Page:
|KidRock171||Lol. I'm young and dumb. Guess I just havnt bought into beer can armor yet. the way it's forged I'm sure it's plenty tough. But I'm going to give it another couple years to prove itself before I invest in aluminum skids arms n such.|
|11-16-2011 09:51 AM|
Plus it's great seeing everyone's face scrunch up when you say you've got aluminum protecting your vehicle instead of steel.
|11-16-2011 09:47 AM|
|Imped||The weight savings adds up, but that's not why I would recommend aluminum AR arms or control arms. No rust and the cool/bling factor is the point there. Aluminum is just straight up cool.|
|11-16-2011 08:42 AM|
|geiman||For weight? I would imagine so. I have the aluminum ones from Savvy and they are very very nice, I have no complaints. I haven't compared their weight to a regular steel control arm, but I wouldn't imagine it would have much; I could be wrong though. Savvy can hook you up with steel, aluminum, double adjustable, regular adjustable, etc...|
|11-16-2011 01:36 AM|
|KidRock171||What about aluminum control arms? (Quick hijack sorry) getting Rokmen arms with JJ's but currie has aluminum arms now. Negligible?|
|11-16-2011 12:19 AM|
|11-15-2011 06:33 PM|
As far as I understand the weight savings really are negligible, they're mainly there for looks.
And it's a very straightforward install; mine probably took less than an hour start to finish.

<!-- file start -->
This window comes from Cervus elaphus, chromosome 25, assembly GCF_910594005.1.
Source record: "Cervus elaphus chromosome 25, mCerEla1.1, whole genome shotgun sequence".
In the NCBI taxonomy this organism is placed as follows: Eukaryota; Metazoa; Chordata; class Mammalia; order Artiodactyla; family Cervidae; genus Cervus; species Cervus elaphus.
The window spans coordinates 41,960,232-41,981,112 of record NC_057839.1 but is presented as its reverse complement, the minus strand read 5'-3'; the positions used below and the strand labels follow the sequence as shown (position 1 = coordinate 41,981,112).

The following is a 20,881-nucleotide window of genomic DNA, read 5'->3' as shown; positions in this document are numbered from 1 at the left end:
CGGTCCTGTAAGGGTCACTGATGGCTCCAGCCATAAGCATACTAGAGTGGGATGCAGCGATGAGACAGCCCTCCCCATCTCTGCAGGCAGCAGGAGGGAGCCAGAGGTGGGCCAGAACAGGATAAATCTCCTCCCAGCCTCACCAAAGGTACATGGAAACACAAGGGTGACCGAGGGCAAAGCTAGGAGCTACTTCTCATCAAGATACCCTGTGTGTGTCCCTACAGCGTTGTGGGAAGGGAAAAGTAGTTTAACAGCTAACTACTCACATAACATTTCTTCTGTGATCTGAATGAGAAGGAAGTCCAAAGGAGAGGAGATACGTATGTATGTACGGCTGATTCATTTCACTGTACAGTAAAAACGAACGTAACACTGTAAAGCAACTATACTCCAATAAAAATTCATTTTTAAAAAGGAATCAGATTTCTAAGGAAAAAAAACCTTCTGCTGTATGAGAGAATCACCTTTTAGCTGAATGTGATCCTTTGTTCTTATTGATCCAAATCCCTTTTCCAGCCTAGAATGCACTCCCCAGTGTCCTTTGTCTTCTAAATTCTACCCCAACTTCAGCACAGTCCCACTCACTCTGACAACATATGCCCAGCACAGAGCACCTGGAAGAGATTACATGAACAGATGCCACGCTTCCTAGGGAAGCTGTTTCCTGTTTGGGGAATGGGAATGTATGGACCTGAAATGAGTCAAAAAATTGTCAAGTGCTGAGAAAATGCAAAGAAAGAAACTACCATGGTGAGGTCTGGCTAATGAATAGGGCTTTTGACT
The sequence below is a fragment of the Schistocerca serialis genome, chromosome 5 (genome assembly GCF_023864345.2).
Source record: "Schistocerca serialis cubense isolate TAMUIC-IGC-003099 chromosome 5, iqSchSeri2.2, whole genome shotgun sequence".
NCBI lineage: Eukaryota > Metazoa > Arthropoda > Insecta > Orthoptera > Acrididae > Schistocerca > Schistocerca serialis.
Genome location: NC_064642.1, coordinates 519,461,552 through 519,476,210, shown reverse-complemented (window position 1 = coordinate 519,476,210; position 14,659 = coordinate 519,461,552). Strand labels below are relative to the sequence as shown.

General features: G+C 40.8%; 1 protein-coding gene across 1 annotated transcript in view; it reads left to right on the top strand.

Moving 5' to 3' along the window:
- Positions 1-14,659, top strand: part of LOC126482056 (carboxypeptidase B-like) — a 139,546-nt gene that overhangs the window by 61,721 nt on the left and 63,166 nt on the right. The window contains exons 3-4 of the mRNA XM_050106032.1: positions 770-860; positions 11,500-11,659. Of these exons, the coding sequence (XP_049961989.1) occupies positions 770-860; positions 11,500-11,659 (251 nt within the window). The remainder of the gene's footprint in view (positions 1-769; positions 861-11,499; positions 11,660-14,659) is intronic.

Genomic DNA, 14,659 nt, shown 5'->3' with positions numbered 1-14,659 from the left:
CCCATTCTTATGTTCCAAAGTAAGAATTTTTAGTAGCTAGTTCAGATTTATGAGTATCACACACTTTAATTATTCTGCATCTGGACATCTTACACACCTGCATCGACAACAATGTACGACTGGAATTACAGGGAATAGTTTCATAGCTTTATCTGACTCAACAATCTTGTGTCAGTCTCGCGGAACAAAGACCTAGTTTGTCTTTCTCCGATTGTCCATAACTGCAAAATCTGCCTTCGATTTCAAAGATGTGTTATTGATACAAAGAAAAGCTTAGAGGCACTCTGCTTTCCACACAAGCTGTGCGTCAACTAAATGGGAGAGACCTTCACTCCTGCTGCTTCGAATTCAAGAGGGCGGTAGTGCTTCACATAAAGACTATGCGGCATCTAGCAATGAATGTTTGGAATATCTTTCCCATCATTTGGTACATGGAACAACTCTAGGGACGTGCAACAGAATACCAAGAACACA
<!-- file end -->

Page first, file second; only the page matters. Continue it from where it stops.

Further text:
|11-15-2011 06:22 PM|
|11-15-2011 05:48 PM|
|Mortalis5509||Buy it and run it as its loose setting. I have currie coils, fox shocks, front AR, and it handles great.|
|11-15-2011 08:39 AM|
I would say most people put it at one setting and leave it there, at least that's what I do. I have mine in the second to last setting when counting from the left (the second most loose setting). Not having to fool with it before and after wheeling is one of the benefits to having the Anti-Rock.
It's not hard to change which setting you wish to use, but it does require removing and then reinstalling a nut, so it might be 5 minutes worth of work. I can honestly say that I have never really noticed the AR making my Jeep more loose feeling on the road so I really wouldn't worry about it. But, if you would prefer a more stock like sway bar for on the street you can look into the SwayLOC. It "locks and unlocks" to give you the stiffness of the stock sway bar on the street, and the benefits of the Anti-Rock off road. But it's considerably more money, so keep that in mind. It wasn't worth the extra cash to me, so I went with the traditional AR, and I couldn't be more happy. I honestly can't see wanting it to be any stiffer for on the street.
|11-14-2011 10:18 PM|
|11-13-2011 01:54 PM|
|Imped||While the rear AR isn't 'needed', it's definitely an upgrade over stock. With its heavier rate, it'll handle better on the road and force the front AR to work more.|
|11-13-2011 11:04 AM|
|BackCountryMud||Awesome, thanks for the help!|
|11-13-2011 10:35 AM|
|11-13-2011 10:22 AM|
|11-13-2011 10:20 AM|
|BackCountryMud||Thanks for the input. I would have to purchase the front and rear AR swaybars, correct? Totalling to about $600-700?|
|11-10-2011 02:05 PM|
I love my AR. Mine is on the last setting and it is perfect for the road. I had it on the middle setting and found it too stiff for driving off road. If you are worried about the handling start in the middle and move in the direction you think you need to go.